[December 24, 2018] It was Christmas Eve, 1826, and there were no little feet running through the house getting ready to open gifts. At the famous U.S. West Point Military Academy there was, however, good cheer that was about to erupt into a riot. What is known as the Great West Point Eggnog Riot was the result of a hard-ass superintendent who refused cadets a little brew.
“What we won’t do for a modest taste of our ‘special’ medicine?” noted one of the cadets in a letter home. Eggnog, that sweet milky beverage that is favored by children, was at the center of an altercation that imperiled the careers of men who would later become famous during the U.S. Civil War.
It all began when West Point leadership cracked down on the drinking of rum-laced eggnog.1 Alcohol consumption had always been against the rules for the cadets but was unofficially tolerated in certain circumstances. Drunkenness and intoxication were nevertheless prohibited and could lead to demerits, loss of privileges, or dismissal. In response to the draconian rules, a small group of cadets decided to throw the biggest party West Point had ever seen.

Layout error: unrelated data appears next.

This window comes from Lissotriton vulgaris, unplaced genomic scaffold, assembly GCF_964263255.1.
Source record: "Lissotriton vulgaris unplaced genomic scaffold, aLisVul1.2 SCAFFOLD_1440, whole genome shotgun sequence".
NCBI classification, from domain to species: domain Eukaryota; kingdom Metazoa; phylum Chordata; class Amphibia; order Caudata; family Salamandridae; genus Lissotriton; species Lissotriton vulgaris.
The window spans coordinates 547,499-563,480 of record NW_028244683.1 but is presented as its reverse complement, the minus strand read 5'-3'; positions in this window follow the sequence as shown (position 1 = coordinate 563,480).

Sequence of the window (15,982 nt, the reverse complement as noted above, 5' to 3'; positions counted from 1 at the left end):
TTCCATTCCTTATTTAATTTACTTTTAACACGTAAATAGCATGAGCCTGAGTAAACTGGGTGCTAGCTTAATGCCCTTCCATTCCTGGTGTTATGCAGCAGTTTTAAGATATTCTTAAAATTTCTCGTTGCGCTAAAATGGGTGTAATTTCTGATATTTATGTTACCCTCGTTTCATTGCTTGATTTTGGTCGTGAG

The southern boys were the most rambunctious of all the cadets and set about acquiring some hard liquor from Benny Havens’ tavern. Havens was dear to the cadets, both then and now and is remembered still by the Long Gray Line who sings a song called “Benny Havens, Oh!”
A number of cadets showed what leadership, instilled with poor judgment, can do. A number of the cadets were involved that later prove to be of great courage in war and of service to their nation. Some of them were also to serve in the Confederacy like Jefferson Davis who became the President of the Confederate States of America. He graduated from West Point in 1828.
After an inquiry involving 167 witnesses, 70 cadets were determined to be involved in the riots. Superintendent Thayer picked the worst offenders for prosecution at a court-martial. It is of interest that the U.S. military justice system is founded in the American Revolution.
The importance of discipline, tradition, and an impartial military judicial system were tested. After the trials had been completed, sentences of the cadets were revived by the Secretary of War, the U.S. Congress, and President James Monroe. This demonstrated the importance of the rule of law and the proper authority of the officers of West Point.